The young man in his 20s was assaulted by someone reportedly watching the small boat arrive at the village of Kingsdown, south of Deal, on Sunday.
Natalie Elphicke – the Conservative MP for Dover & Deal who has called for migrant boats to be “stopped and returned” – condemned the violence and warned against “vigilante behaviour”.
Kent Police said officers were now searching for the person who attacked the migrant, who was not badly hurt.
“Kent Police were notified at around 11.05am on Sunday of a reported assault of a man in his 20s off Undercliffe Road, Kingsdown,” said a spokesperson.
“Officers attended to ensure the welfare of the man, who was not seriously injured and did not require hospital treatment. Inquiries to establish the circumstances surrounding the incident and the identity of the person responsible are ongoing.”
Ms Elphicke said: “While urgent action is needed by the French and the Home Office, there is no excuse for violence or vigilante behaviour.”
The local Tory MP was criticised for rhetoric used during a video message she tweeted on Sunday after watching eight migrants come ashore at Cliffe. She stated: “This is unacceptable that people are breaking into Britain in this way.”
Immigration and family law barrister Andrew Powell condemned Ms Elphicke’s “appalling and dehumanising language”.
There is no lawful restriction against people choosing the country in which they want to seek asylum, and the people crossing the Channel are not committing any unlawful act in doing so, according to Christopher Desira, human rights and immigration solicitor at Seraphus law firm.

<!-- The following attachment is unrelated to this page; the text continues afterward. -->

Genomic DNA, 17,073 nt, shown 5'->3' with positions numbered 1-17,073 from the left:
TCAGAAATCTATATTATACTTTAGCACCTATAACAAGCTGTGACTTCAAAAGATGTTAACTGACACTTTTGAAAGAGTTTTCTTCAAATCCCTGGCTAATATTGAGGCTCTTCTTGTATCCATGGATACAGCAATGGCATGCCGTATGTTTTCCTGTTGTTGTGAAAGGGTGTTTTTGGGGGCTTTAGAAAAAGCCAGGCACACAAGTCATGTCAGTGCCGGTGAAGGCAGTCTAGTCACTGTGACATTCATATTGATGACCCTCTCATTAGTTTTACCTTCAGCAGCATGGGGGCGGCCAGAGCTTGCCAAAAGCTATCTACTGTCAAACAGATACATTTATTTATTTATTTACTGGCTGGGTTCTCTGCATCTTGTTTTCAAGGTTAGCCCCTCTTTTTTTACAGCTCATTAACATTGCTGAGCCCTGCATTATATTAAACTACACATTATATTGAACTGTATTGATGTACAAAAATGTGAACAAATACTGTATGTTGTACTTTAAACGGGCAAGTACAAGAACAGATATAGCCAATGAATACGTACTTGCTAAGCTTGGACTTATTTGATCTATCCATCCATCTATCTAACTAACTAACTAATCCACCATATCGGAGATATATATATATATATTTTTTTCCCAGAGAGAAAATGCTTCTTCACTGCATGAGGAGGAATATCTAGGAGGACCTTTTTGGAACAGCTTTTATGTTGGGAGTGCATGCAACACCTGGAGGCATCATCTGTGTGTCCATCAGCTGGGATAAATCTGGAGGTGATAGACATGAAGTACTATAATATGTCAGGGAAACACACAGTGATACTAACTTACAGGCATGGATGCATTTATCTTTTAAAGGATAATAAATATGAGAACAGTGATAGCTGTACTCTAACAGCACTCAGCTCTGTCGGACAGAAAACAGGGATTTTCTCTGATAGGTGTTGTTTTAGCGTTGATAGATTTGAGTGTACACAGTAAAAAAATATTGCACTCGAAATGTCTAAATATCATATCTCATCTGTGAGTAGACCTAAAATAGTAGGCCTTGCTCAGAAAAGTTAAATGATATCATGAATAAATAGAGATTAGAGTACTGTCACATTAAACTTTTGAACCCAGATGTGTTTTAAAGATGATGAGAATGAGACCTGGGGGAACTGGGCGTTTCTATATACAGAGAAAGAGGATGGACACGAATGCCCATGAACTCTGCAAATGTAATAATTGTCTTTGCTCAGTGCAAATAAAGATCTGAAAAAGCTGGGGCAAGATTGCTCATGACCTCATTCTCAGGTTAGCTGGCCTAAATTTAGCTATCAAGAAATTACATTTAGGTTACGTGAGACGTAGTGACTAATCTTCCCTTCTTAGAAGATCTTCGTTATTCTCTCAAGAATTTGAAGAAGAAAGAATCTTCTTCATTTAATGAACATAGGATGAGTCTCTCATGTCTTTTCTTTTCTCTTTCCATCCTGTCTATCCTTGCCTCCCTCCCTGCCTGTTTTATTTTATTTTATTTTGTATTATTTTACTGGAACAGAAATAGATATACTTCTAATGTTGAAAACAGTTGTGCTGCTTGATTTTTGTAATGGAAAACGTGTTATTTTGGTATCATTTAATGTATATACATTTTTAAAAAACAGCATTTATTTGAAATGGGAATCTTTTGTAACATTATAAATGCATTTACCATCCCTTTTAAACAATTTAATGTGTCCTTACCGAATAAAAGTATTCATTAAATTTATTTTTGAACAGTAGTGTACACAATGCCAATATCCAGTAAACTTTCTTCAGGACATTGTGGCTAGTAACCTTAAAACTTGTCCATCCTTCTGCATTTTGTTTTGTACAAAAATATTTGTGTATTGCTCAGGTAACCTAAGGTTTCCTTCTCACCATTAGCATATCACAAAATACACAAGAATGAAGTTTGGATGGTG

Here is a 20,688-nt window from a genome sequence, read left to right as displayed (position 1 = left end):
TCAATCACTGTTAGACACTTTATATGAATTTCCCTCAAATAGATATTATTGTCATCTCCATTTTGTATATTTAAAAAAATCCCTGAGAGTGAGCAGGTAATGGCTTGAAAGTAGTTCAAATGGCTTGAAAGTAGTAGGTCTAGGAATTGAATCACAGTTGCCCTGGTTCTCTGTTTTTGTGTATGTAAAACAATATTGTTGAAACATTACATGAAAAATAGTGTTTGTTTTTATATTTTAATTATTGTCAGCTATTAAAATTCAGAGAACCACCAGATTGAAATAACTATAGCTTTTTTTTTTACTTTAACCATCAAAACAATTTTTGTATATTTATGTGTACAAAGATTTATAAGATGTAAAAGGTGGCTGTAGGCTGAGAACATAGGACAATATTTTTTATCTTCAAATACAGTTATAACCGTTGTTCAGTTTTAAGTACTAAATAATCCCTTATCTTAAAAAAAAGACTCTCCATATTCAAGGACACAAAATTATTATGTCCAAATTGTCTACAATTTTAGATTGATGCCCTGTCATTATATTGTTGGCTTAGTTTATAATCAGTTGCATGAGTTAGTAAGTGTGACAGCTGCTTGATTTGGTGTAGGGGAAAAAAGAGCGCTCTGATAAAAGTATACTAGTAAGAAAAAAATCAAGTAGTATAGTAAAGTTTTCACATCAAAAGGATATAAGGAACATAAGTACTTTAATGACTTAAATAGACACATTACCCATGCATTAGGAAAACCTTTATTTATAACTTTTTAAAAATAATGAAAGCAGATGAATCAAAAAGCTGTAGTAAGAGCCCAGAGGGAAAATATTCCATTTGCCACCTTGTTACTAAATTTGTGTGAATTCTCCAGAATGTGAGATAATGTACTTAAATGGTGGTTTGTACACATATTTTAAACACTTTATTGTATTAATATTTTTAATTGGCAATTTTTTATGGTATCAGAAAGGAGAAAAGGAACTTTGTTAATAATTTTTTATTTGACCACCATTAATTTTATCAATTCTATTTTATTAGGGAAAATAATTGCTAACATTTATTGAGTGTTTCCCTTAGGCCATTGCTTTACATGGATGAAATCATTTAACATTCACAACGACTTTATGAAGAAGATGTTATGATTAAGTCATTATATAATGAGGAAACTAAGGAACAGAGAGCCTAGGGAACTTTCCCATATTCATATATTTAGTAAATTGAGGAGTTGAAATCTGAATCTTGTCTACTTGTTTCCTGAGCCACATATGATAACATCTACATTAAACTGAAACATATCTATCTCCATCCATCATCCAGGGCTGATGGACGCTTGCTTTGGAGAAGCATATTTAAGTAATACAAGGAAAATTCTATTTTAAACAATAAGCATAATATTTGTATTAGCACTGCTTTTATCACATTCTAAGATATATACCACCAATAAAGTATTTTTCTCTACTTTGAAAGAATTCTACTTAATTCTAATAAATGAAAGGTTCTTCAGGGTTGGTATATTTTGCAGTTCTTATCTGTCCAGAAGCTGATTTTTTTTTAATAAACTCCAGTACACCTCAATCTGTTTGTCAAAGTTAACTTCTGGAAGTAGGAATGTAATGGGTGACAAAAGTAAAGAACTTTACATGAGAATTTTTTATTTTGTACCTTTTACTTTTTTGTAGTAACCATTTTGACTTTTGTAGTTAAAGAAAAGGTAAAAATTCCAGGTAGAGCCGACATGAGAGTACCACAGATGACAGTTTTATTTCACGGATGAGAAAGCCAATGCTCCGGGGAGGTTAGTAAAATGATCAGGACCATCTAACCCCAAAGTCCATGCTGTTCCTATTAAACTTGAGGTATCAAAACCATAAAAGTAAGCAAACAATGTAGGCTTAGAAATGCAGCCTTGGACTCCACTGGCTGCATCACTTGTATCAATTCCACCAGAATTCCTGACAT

Kent County Council has said it cannot provide any care for any more unaccompanied asylum-seeking children because it had reached “capacity”, and they are now being held in a migrant "processing" centre.
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Council leader Roger Gough said on Monday the he had informed the Home Office his local authority was “expected to reach safe capacity to meet its statutory duty of care this weekend” after 13 more children arrived over the weekend.
“That is clearly unacceptable and needs to be resolved immediately,” said Kent Refugee Action Network, a group supporting hundreds of migrant children.
Bridget Chapman, a caseworker for the group, said: “We don’t tend to ask too many direct questions about where people have come from and why they’ve come because obviously the reasons can be traumatic.
Many of the young people arriving in Kent on dinghies are Kurdish and have come from Iraq and Iran, she said. “Any information we’ve got is information that people have chosen to share with us and it’s not comprehensive.”